Barbarella Interviews SCARE PACKAGE’s Jeremy King

AuthorNovember 7, 2020

Hey everybody.  Barbarella right here, hoping you might be doing effectively and taking good care of yourselves.  Usually round this time, I’m determining what to place collectively for a Halloween costume for the occasion I attend yearly.  With the virus, that occasion shouldn’t be occurring this yr.  However, I can all the time depend on studios to launch one thing for the spooky vacation season, virus or not. RLJE Films is releasing the ridiculously enjoyable SCARE PACKAGE On Demand, Digital, DVD and Blu-ray October 20th.  Created by Aaron B. Koontz and Cameron Burns of Paper Street Pictures, the anthology options a number of administrators, together with Emily Hagins (MY SUCKY TEEN ROMANCE) and Noah Segan (KNIVES OUT).  I spoke with Jeremy King, who performs horror aficionado, Chad Buckley.  Of course, I needed to point out I stay in Austin, the place the movie was shot.  
“I love Austin. Always have a great time out there. It’s part of the reason why I love working with these guys; they always bring me out to Austin.”
(I may’ve talked extra concerning the metropolis, however I felt like it could solely encourage extra folks to maneuver right here, and no person desires that.  Seriously, if you’re eager about shifting right here, don’t.  It’s an ideal place to go to, however simply to go to.  At any price, I moved on to my first query.)

In what methods are you want “rad” Chad Buckley?
“We both love mustaches, and we both own video stores. We’re alike in pretty much every way possible. We both have an affinity for bolo ties, and we both want to be best friends with Hawn.  We’re basically the same person at this point, except for my wife makes me shave the mustache when I get home.”
Aww, That’s a disgrace.
“Isn’t that sad? She won’t let me keep it. It’s like this puppy I got from the pound, and I brought it home, and she made me get rid of it.”
What does she have towards ‘stashes?
“I don’t know. You’d have to ask her. It makes me very sad, though.”
Do you like critical horror or B-level, tacky horror and why?
“I like doing everything. I’ve done some action films. I’ve done some more serious horror. I absolutely always love doing comedy. I also love doing horror. The fact that we were able to put the two together on this one was just so fun for me. I mean, the whole thing was kind of like a dream come true.”
What is your favourite critical horror, and what’s your favourite comedy horror and why?
“I believe from a child, I must go together with NIGHTMARE ON ELM STREET.  At least, the primary few have been fairly critical, I believe. A newer one really was Z that got here out on Shudder, and I actually loved that one. It has in all probability among the finest jump-scares of any film I’ve seen within the final decade.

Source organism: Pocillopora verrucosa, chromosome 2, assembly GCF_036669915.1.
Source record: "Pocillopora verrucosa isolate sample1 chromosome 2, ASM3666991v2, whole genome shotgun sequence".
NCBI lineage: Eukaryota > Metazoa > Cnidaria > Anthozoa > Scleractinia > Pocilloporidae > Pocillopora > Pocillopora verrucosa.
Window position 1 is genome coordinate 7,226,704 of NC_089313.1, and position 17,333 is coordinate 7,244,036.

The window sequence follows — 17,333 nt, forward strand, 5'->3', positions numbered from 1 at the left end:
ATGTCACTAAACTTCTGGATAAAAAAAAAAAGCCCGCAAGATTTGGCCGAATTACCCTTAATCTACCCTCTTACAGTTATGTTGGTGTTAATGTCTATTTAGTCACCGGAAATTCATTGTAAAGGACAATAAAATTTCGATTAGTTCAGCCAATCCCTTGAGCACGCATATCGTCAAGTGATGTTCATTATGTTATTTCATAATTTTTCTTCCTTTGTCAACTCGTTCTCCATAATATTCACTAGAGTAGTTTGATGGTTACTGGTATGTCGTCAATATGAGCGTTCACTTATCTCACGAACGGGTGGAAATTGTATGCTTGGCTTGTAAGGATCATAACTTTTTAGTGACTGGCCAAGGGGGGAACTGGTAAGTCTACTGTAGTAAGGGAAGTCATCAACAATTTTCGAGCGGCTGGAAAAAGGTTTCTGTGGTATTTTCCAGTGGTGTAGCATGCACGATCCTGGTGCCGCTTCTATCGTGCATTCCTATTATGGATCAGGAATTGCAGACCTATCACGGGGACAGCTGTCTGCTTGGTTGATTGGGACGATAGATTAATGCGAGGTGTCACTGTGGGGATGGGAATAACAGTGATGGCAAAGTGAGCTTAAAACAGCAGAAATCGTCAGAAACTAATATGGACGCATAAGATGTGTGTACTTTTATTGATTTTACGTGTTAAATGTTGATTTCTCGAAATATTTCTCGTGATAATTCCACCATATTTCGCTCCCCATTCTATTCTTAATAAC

“I’m trying to think of horror comedies.  The SCARY MOVIE series always did a pretty good job. There were parts of those that were always pretty funny, but I can’t think of any one comedy horror…other than SCARE PACKAGE, I guess I’d have to go with SCARE PACKAGE as my answer.”
Chad discovered rather a lot from horror motion pictures. Have you discovered something from a film, and if that’s the case, what’d you study 
“Oh man. Have I ever learned anything? I’ve learned stuff from making movies, especially on this one. Aaron Koontz, the director, is an absolute walking encyclopedia of horror films. I grew up loving horror movies, but I was never one of those people that would memorize every single actor and every single scene.  It was so fun working with Aaron on this because there’s so many Easter eggs and so many references to so many different films.  Even on set, if I was improv-ing something, and I was even a little bit wrong, he’d come in and [say], “Actually that didn’t happen in the second movie. It happened in the third. And it wasn’t a hatchet.”   So, I really discovered rather a lot from Aaron simply on this one. And he had me do numerous homework heading into manufacturing. He gave me an inventory of flicks to observe for all of the totally different references.”
Oh, that is enjoyable. That’s the form of homework that might be good to have.
“Yeah. It’s not something you can complain about, right? It’s like, “Oh, I’ve got to go watch these horror movies.” Such a very good time. And then, simply being on set, there have been so many alternative Easter eggs. Like for instance, one of many rooms that we’re in, all of the numbers within the room have been really in reference to LOST. Or the GPS display screen after we have been in that second room was a throwback to ALIEN, they usually really used the identical actual sound from ALIEN in that scene. And then each room listed on the map was a reference to a unique film, simply little issues like that. The cool factor about Aaron is there’s all the time ten layers of issues in each scene.  You may in all probability spend a yr making an attempt to choose it aside and discover all the things.”
You guys have carried out a number of motion pictures collectively. How did you meet?
“We actually met on one of the first short films I ever did back in 2003. Aaron and Cameron had actually both gone to Full Sail, and they were producing a short film where I was playing a bicycle cop. Believe it or not, I had a mustache in that one, too. They called me about eight or nine years later, when they were doing their short film for Paper Street Pictures out in Austin, and they said, “Hey, man, we’re putting together this production company, and we’d like you to come out and do this project with us. Can’t really pay you much, but we have a place for you to stay and food and all that.” And I wrote Cameron back this nice long letter telling him, “Look, I’m a serious SAG actor now. I can’t be playing around with these low budget things.” And then at the end of it, I’m like, “Dude, of course I’d like to come out.” That was an absolute blast, and we’ve kind of been working together ever since.”
What do you assume are his greatest qualities as a director?
“All of them.  He is an absolute fan-boy of horror and of film, in general. And like I said, he’s a walking encyclopedia. You would read a script and might get one of the references out of twelve that are on a single page. It’s so fun to dissect his script with him and have him explain where he got all the nuances for all the different things. Even different shots he did, he would say, “Okay, this is in reference to,” and he would list out some movie from the seventies or eighties and explain, “That’s why we’re doing this specific shot right here, where you’re grabbing this book or grabbing a VHS.”  Even when you take a look at the paintings on SCARE PACKAGE, it is a throwback.